|Publication number||US6161187 A|
|Application number||US 09/232,009|
|Publication date||Dec 12, 2000|
|Filing date||Jan 14, 1999|
|Priority date||Nov 1, 1996|
|Also published as||US5926640|
|Publication number||09232009, 232009, US 6161187 A, US 6161187A, US-A-6161187, US6161187 A, US6161187A|
|Inventors||Andrew Halstead Mason, James Jonathan Delmonico, Reinhard Christoph Schumann|
|Original Assignee||Compaq Computer Corporation|
|Export Citation||BiBTeX, EndNote, RefMan|
|Patent Citations (3), Referenced by (56), Classifications (9), Legal Events (5)|
|External Links: USPTO, USPTO Assignment, Espacenet|
This application is a continuation of application Ser. No. 08/743,377, filed Nov. 1, 1996 U.S. Pat. No. 5,926,640, the entire teachings of which are incorporated herein by reference.
This invention relates generally to computer systems and more specifically to observing power in computer systems.
As it is known in the art the demand for low power personal computers, referred to as "green systems", has spread to all aspects of the computer market. Accordingly, system designers strive to increase the amount of work a central processor unit (CPU), can perform, while reducing the amount of energy necessary to perform that work.
Low power consumption requirements are most noticeable in the personal computer (PC) market, where portable notebook computers comprise a growing percentage of industry sales. Since these systems run on batteries, new techniques have been developed to increase the duration of operating time between recharges. Further, power consumption methods are required in desktop systems in order to reduce unnecessary energy costs.
Several power conservation techniques currently used in the art include screen savers that completely clear the video screen, timers that shut the system off after specified periods of inactivity, circuits that switch to low voltage and low frequency operation when full computing power is not needed, circuits that spin-down disks when accesses are not imminent, and operating system instructions for informing the CPU that the system is inactive so that it can transition into a low-power consumption mode.
Instructions that inform the CPU of system inactivity are very useful for reducing system power consumption. Historically, these instructions have been used to essentially put the CPU "to sleep" by preventing it from executing instructions during inactive periods. During this sleep period, the CPU can also transition into a low power state by reducing either the voltage, the frequency or both. Accordingly, since the longer a system remains inactive the more its CPU can remain in a low power-consuming state, a portable system can operate for a greater period of time before the batteries require recharging.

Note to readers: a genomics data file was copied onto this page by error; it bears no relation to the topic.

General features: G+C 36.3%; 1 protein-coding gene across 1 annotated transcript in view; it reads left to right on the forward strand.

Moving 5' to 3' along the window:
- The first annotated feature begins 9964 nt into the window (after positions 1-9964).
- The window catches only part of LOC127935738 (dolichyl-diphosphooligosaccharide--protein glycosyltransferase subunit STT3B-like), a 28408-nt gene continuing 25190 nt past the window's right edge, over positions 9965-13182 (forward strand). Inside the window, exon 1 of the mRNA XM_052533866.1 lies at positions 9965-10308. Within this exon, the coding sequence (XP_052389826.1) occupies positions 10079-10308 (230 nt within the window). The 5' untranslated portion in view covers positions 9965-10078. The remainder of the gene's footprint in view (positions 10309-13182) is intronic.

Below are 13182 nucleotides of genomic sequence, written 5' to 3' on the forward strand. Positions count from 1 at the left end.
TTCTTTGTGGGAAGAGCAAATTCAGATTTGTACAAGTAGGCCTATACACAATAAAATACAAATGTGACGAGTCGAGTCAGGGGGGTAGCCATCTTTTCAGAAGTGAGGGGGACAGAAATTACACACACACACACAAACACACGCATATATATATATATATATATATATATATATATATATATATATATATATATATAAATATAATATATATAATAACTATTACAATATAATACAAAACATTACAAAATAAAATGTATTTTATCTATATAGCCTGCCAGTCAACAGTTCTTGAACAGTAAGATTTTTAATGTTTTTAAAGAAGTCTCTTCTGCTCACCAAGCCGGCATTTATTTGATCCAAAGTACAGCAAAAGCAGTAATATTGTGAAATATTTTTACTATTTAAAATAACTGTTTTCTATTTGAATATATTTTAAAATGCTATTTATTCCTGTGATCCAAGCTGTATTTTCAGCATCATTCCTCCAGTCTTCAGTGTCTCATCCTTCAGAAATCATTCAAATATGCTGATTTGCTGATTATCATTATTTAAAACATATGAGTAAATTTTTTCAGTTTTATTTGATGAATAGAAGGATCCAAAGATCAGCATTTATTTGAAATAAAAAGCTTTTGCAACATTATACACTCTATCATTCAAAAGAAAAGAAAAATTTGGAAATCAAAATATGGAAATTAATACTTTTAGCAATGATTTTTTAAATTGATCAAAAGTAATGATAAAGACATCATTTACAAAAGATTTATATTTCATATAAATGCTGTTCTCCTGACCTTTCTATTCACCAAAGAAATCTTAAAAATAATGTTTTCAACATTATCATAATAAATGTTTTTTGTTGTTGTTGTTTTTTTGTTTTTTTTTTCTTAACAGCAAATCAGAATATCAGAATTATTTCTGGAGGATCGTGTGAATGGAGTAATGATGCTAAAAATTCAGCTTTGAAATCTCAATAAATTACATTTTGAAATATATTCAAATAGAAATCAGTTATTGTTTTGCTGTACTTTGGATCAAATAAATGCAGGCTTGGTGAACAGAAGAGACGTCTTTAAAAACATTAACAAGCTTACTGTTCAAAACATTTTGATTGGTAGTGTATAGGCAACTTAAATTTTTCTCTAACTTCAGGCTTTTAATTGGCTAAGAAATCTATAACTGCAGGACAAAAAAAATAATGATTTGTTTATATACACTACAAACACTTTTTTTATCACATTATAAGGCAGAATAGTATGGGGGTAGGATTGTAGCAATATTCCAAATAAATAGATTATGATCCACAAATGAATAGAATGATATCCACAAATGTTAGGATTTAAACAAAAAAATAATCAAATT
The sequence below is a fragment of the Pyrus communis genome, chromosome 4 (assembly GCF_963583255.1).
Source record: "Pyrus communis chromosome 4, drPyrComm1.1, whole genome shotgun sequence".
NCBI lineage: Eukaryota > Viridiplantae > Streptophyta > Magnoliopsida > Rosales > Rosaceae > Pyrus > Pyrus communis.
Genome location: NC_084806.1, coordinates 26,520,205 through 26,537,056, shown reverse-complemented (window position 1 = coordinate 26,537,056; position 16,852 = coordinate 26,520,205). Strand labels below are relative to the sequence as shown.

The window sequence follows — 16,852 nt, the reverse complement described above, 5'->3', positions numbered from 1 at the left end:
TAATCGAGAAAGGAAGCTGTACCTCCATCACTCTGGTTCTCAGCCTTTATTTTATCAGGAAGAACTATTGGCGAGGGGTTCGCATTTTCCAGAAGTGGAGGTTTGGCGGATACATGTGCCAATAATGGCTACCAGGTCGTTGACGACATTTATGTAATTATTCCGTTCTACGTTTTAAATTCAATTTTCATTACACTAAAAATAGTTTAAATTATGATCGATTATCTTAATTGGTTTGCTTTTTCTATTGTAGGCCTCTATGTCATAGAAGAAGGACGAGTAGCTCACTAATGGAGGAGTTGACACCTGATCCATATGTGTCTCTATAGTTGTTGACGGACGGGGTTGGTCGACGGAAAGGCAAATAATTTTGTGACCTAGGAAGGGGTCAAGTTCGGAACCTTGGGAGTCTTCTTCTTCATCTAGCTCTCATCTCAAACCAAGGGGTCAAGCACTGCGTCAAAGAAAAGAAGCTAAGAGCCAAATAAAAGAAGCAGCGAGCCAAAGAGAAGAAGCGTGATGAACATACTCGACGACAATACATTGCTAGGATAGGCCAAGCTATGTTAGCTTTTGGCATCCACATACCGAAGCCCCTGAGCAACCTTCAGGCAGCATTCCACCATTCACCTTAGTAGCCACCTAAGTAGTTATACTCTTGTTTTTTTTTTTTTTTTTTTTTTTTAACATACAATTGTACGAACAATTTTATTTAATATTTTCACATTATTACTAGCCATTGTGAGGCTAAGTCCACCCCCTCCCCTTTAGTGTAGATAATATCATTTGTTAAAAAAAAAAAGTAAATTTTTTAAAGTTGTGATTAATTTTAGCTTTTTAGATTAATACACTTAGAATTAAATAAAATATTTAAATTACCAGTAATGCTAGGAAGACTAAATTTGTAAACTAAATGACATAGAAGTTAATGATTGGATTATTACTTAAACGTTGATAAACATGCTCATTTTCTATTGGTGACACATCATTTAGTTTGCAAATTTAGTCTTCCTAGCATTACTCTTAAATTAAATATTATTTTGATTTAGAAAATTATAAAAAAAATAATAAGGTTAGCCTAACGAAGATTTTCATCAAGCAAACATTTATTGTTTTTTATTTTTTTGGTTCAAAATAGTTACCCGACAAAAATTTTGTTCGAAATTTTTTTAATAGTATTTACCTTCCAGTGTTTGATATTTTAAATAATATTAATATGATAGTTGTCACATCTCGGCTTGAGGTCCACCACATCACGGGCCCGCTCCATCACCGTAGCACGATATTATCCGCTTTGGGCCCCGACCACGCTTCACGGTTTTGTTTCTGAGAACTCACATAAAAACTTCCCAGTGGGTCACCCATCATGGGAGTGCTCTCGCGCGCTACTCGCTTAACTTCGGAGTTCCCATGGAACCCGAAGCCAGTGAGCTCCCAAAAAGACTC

One problem that frustrates power saving arises from the assertion of system interrupt signals. Typically, the assertion of a system interrupt forces a CPU to return to a normal power-consuming mode by indicating that a portion of the system is no longer inactive and requires immediate servicing. In order to service the interrupt, the CPU must transition from sleep mode into full power operation and resume executing instructions. Therefore, the assertion of system interrupt signals contributes to increased power consumption.
Some type of system interrupt is used in virtually every computer system as a means for time management operation. Time management operations refer to video screen clock applications, system instructions for software time-out conditions, and for scheduling execution of future CPU and system operations. For example, a typical time management operation is the delay of large computer printouts until after peak usage hours.
One interrupt, used for time management operation in many different system architectures, is the interval clock interrupt. Interval clock interrupts occur at periodic time intervals, for example each millisecond, and are used by the operating system to trigger system action at specified times.
However, interval clock interrupts present a problem for conserving energy in idle systems. Because the interval clock interrupts assert at a frequent periodic rate, the CPU must repeatedly awaken to service these requests. Therefore when every part of the system other than the clock is inactive for a long period of time, the CPU is still required to return from the low power operating mode in order to service the clock interrupt. As described above, the longer a system remains idle and the longer a CPU remains "asleep", the more power it will conserve. Therefore, because interval clock interrupts assert periodically, the effectiveness of being able to put a CPU into a low power-consuming state is severely decreased.
A method is therefore needed for placing a CPU in a low power operating mode for an extended period of time, without having to periodically service interval clock interrupts.
In accordance with the present invention, a method for decreasing power consumption in a computer system includes the steps of placing the central processing unit in a low power consumption mode, counting assertions of an interval interrupt signal and returning the central processing unit to normal power consumption mode when either the predetermined time period for the central processing unit to operate in the low power consumption mode has expired or when a system interrupt signal, other than the interval interrupt signal is asserted.